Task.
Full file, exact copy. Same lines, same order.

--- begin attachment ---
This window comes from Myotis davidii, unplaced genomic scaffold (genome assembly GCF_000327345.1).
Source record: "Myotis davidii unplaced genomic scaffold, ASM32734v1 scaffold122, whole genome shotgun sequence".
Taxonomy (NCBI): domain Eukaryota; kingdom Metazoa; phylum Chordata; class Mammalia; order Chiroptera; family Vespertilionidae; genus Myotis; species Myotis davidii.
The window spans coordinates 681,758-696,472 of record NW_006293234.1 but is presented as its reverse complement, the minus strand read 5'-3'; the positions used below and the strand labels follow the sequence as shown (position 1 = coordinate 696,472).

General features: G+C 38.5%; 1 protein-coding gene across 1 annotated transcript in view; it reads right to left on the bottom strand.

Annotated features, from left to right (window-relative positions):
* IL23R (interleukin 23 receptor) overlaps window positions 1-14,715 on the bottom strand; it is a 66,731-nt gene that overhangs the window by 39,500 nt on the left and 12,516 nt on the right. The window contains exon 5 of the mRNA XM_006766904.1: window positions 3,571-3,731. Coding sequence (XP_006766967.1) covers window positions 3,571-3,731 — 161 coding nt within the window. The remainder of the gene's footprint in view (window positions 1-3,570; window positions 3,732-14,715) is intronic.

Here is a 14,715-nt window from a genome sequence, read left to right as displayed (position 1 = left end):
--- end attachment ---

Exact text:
This window comes from Myotis davidii, unplaced genomic scaffold (genome assembly GCF_000327345.1).
Source record: "Myotis davidii unplaced genomic scaffold, ASM32734v1 scaffold122, whole genome shotgun sequence".
Taxonomy (NCBI): domain Eukaryota; kingdom Metazoa; phylum Chordata; class Mammalia; order Chiroptera; family Vespertilionidae; genus Myotis; species Myotis davidii.
The window spans coordinates 681,758-696,472 of record NW_006293234.1 but is presented as its reverse complement, the minus strand read 5'-3'; the positions used below and the strand labels follow the sequence as shown (position 1 = coordinate 696,472).

General features: G+C 38.5%; 1 protein-coding gene across 1 annotated transcript in view; it reads right to left on the bottom strand.

Annotated features, from left to right (window-relative positions):
* IL23R (interleukin 23 receptor) overlaps window positions 1-14,715 on the bottom strand; it is a 66,731-nt gene that overhangs the window by 39,500 nt on the left and 12,516 nt on the right. The window contains exon 5 of the mRNA XM_006766904.1: window positions 3,571-3,731. Coding sequence (XP_006766967.1) covers window positions 3,571-3,731 — 161 coding nt within the window. The remainder of the gene's footprint in view (window positions 1-3,570; window positions 3,732-14,715) is intronic.

Here is a 14,715-nt window from a genome sequence, read left to right as displayed (position 1 = left end):